As the number of COVID-19 cases surge globally, a special fund designed to support pandemic relief in the world’s poorest countries has still not disbursed any money from investors.
In a journal commentary in The Lancet Infectious Diseases, University of Oregon geographer Leigh Johnson and her colleague Susan Erikson, a medical anthropologist at Simon Fraser University, explain why a World Bank fund meant to mobilize private investors’ money for pandemic preparedness and prevention has repeatedly failed to disburse money – first for the Ebola outbreak in the Democratic Republic of Congo in 2019 and now for COVID-19.
They call for oversight and public scrutiny of a new class of financial tools that use proprietary models to determine whether – and when – funds for humanitarian relief are released.
The World Bank’s Pandemic Emergency Financing Facility was set up after the 2014 Ebola epidemic in West Africa to aid rapid response and prevent future outbreaks from escalating. Despite more than 2,400 deaths since 2018 in the active Ebola outbreak in the Congo, no funds from the facility’s catastrophe bond have been disbursed.
“The Congo Ebola outbreak and COVID-19 both demonstrate the risks of relying on new financial innovations for humanitarian relief,” said Johnson, an assistant professor in the Department of Geography. “This misfire shows how important it is for public health and humanitarian professionals to be involved in designing these tools, for the contractual criteria to be subject to public scrutiny and to place the needs of the sick before the demands of investors.”
Based on current criteria, a release of funds for a COVID-19 response, if approved, cannot be made until early April. Predetermined criteria include such factors as numbers of confirmed deaths, cross-border spread and modeled disease growth rate over fixed time periods.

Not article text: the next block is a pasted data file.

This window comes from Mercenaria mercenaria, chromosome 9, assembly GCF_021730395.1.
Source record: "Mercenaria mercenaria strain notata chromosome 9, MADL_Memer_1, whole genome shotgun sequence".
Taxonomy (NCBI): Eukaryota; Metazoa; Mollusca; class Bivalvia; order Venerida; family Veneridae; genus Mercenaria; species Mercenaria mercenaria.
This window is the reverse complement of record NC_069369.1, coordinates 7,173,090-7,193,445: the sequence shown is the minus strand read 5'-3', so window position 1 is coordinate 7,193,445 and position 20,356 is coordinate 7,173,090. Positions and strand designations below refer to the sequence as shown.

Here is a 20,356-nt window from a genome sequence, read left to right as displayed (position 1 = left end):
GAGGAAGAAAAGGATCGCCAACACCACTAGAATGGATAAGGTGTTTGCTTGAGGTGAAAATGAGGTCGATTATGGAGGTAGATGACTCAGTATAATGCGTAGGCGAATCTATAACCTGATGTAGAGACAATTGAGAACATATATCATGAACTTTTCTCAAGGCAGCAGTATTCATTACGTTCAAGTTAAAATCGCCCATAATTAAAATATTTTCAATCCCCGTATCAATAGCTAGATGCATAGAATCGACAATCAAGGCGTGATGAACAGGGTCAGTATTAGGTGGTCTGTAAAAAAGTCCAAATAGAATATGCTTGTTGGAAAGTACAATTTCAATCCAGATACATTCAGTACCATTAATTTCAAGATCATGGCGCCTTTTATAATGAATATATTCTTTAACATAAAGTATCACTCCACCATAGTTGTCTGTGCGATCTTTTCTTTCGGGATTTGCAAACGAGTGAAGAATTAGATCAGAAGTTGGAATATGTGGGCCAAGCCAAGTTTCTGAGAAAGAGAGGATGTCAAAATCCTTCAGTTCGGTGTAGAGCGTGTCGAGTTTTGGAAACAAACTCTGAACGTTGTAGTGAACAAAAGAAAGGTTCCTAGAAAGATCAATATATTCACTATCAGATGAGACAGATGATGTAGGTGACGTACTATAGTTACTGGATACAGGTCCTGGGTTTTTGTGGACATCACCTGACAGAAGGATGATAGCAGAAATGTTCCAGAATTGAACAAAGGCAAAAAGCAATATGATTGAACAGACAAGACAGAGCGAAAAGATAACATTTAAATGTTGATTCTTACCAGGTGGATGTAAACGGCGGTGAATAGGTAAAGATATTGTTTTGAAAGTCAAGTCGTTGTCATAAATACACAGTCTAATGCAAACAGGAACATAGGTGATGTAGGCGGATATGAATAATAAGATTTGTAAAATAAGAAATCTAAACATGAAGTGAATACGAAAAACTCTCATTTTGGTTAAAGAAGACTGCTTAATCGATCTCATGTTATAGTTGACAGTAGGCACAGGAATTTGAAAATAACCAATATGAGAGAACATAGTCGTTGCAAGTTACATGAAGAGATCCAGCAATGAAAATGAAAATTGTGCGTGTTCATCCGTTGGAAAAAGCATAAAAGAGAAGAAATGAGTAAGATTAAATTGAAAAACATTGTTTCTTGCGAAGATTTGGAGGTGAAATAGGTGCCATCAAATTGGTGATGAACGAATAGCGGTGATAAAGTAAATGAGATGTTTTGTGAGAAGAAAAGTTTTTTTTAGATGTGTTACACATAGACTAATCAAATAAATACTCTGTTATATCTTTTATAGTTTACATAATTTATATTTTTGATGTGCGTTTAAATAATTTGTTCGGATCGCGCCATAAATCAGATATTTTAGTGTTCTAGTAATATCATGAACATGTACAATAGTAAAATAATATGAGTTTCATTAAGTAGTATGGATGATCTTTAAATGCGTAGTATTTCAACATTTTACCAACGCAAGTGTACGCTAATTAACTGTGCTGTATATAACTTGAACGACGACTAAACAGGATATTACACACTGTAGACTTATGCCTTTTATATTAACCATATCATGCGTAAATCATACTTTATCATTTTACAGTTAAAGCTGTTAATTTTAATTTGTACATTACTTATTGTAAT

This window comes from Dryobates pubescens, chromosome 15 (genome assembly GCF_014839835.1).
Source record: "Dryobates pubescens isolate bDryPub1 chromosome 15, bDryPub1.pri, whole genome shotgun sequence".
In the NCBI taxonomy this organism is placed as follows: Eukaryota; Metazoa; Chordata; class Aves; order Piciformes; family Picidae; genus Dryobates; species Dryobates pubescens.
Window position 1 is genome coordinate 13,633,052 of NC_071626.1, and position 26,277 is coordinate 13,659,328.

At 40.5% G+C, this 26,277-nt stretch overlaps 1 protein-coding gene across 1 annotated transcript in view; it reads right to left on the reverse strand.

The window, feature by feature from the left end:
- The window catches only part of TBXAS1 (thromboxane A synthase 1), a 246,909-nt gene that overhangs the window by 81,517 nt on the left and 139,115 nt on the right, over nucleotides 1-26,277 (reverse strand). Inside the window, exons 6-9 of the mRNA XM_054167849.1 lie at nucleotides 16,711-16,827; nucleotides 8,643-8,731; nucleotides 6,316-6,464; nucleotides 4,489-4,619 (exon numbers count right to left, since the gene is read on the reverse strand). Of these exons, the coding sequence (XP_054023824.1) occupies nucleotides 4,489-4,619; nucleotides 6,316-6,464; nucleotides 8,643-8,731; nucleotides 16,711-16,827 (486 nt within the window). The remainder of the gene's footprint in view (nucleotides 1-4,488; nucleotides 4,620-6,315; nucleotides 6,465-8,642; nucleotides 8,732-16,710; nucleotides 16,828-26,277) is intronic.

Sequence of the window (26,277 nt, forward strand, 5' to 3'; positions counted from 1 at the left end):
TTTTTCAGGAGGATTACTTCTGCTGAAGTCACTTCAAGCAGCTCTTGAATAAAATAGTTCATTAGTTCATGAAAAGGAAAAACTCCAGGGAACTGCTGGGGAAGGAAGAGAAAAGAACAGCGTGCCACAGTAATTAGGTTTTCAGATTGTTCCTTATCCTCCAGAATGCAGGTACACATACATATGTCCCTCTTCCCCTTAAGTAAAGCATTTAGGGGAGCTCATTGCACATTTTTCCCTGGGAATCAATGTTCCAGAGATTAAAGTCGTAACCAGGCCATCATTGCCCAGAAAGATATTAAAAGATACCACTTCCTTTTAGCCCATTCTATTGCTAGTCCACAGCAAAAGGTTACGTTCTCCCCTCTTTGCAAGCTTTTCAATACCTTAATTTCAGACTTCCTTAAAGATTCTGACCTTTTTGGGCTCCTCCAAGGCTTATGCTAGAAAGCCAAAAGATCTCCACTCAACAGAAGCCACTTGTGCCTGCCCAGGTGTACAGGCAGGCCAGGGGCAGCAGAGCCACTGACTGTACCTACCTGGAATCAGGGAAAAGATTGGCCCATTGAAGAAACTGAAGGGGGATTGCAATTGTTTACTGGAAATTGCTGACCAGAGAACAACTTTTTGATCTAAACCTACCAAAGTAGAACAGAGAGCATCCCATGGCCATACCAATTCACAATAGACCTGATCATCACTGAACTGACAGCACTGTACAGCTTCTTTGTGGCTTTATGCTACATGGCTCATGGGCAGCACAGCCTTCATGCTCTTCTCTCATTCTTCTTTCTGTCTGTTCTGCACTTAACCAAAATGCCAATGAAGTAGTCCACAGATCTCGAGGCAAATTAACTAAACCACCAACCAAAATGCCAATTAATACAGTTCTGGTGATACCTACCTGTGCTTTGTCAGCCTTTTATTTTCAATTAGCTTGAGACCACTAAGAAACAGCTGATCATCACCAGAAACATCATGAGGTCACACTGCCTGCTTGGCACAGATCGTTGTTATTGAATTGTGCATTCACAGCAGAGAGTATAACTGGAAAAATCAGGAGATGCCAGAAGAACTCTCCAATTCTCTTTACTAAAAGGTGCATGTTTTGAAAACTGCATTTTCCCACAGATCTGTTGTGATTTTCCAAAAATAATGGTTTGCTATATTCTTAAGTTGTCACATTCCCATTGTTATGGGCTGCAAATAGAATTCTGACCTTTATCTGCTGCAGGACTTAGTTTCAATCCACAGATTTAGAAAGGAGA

When the World Bank established its pandemic catastrophe bond in 2017, private investors purchased bonds for a three-year period. In exchange for taking on the risk, some investors earn more than 10 percent interest annually. If funds are not disbursed within three years, investors get their money back. A third-party calculation agent makes decisions about whether the bond will make payouts to countries for outbreaks. These private catastrophe modeling firms maintain proprietary rights over their data analysis and models.
As the World Bank develops the next version of the bond, it should move toward a decision-making process open to public scrutiny and led by public health and humanitarian professionals, Johnson and Erikson suggested in their commentary, which published online March 31 ahead of print in the journal’s May issue.
“Our piece explains why the bond has not paid out,” Johnson said. “Regardless of the severity of an epidemic, the release of funds is based on legally binding contractual criteria that cannot be annulled. In the case of Ebola, the outbreak did not meet the criteria for numbers of deaths in a second country.”
How the facility has operated so far, she said, offers an opportunity to understand what needs to be done better if this increasingly popular model of humanitarian relief is to continue.
Johnson, who studies the development of catastrophe bonds for climate and disaster risks, joined the the UO geography department in 2016 after serving as a lecturer in economic geography at the University of Zurich in Switzerland. She also is a 2019-20 resident scholar in the UO’s Wayne Morse Center for Law and Politics. She holds a doctorate from the University of California, Berkeley.
Erikson studies the effect of new financial instruments on public health. She has worked extensively in Sierra Leone and has written on the 2014-15 Ebola outbreak.
—By Jim Barlow, University Communications